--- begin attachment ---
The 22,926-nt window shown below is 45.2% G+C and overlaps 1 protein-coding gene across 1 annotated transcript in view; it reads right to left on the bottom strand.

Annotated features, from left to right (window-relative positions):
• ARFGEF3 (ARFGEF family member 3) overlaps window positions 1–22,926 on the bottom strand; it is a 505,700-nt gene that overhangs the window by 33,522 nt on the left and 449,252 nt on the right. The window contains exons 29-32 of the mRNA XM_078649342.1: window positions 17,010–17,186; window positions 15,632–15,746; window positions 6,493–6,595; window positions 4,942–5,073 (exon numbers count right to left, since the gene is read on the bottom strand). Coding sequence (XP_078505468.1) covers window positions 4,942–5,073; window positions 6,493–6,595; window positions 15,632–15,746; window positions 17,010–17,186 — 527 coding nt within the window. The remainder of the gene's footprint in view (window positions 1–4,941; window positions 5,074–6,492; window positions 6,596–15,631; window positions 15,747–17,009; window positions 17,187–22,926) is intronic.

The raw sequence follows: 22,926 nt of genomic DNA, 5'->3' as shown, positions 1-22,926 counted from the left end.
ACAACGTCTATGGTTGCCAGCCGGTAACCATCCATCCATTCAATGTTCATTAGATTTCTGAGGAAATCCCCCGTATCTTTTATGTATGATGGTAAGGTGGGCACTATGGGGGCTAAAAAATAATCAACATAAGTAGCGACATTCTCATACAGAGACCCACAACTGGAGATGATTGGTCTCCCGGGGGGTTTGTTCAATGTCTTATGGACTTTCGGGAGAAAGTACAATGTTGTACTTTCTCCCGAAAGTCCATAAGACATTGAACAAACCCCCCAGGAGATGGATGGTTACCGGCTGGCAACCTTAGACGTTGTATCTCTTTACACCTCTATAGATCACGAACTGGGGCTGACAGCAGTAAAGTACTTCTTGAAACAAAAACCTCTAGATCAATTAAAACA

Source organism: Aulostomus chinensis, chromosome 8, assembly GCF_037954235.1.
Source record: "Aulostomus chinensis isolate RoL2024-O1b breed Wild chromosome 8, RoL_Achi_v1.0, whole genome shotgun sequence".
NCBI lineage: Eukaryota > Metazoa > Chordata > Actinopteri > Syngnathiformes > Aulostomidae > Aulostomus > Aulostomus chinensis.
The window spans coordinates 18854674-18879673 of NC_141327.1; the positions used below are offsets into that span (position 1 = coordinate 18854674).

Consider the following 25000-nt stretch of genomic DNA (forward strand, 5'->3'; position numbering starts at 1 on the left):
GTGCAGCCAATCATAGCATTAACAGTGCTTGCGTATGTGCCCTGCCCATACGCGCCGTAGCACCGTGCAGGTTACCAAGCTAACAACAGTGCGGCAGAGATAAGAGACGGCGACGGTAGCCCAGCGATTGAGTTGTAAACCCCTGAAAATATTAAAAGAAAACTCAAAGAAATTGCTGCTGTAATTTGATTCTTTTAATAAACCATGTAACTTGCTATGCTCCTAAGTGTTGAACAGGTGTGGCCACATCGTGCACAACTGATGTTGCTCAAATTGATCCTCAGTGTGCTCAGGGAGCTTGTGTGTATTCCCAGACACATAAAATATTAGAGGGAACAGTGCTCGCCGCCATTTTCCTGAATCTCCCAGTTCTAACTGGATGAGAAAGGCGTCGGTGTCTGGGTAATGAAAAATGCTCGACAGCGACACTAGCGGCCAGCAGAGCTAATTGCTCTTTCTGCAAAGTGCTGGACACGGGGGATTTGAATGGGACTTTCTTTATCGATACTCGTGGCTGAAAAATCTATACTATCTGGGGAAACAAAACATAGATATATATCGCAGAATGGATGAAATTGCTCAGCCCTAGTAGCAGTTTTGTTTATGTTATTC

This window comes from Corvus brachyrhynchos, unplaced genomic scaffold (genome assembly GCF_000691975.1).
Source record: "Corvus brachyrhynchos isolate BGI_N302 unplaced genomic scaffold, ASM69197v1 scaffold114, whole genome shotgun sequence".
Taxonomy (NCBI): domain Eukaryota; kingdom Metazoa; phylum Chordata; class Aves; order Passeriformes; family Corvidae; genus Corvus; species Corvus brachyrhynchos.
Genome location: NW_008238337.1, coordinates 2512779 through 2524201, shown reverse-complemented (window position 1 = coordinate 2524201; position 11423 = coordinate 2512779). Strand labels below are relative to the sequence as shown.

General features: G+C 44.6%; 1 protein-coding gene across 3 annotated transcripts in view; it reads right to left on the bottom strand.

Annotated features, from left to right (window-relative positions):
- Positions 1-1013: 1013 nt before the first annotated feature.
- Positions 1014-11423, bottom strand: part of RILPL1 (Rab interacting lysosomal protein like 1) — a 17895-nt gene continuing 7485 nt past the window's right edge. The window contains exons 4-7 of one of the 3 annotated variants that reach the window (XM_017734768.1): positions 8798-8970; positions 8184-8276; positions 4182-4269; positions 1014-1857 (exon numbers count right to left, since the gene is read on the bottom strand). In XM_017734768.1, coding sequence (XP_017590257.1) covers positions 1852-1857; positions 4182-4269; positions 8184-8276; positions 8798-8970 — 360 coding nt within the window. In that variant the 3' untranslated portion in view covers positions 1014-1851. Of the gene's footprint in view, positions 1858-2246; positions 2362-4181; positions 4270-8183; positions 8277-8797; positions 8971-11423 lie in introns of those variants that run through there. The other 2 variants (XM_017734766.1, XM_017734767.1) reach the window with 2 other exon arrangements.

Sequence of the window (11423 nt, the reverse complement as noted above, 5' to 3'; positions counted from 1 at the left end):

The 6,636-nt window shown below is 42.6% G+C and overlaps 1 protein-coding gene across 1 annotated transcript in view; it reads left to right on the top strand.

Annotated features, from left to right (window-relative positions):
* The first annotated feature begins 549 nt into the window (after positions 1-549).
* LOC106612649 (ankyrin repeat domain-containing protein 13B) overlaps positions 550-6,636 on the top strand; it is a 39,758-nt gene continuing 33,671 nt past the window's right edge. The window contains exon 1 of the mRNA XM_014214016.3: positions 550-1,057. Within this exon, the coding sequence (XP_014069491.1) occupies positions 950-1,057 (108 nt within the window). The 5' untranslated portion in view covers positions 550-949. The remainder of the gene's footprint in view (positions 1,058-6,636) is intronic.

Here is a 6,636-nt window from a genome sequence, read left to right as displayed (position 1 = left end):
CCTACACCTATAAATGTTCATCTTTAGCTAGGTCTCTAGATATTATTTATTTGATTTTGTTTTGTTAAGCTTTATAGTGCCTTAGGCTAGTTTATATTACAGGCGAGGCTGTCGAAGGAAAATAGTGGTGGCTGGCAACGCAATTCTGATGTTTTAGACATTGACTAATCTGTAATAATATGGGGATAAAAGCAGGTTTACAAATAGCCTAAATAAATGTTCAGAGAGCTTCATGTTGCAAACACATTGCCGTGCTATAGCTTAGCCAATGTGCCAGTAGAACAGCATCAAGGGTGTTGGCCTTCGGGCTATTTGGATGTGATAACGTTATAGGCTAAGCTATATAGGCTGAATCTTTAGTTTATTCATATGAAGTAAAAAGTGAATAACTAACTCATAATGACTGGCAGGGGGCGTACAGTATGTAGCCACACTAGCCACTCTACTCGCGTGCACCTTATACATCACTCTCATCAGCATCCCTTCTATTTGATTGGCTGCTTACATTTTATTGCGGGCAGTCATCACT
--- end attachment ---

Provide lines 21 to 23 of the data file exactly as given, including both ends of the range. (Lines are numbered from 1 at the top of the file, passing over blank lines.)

The 6,636-nt window shown below is 42.6% G+C and overlaps 1 protein-coding gene across 1 annotated transcript in view; it reads left to right on the top strand.

Annotated features, from left to right (window-relative positions):
* The first annotated feature begins 549 nt into the window (after positions 1-549).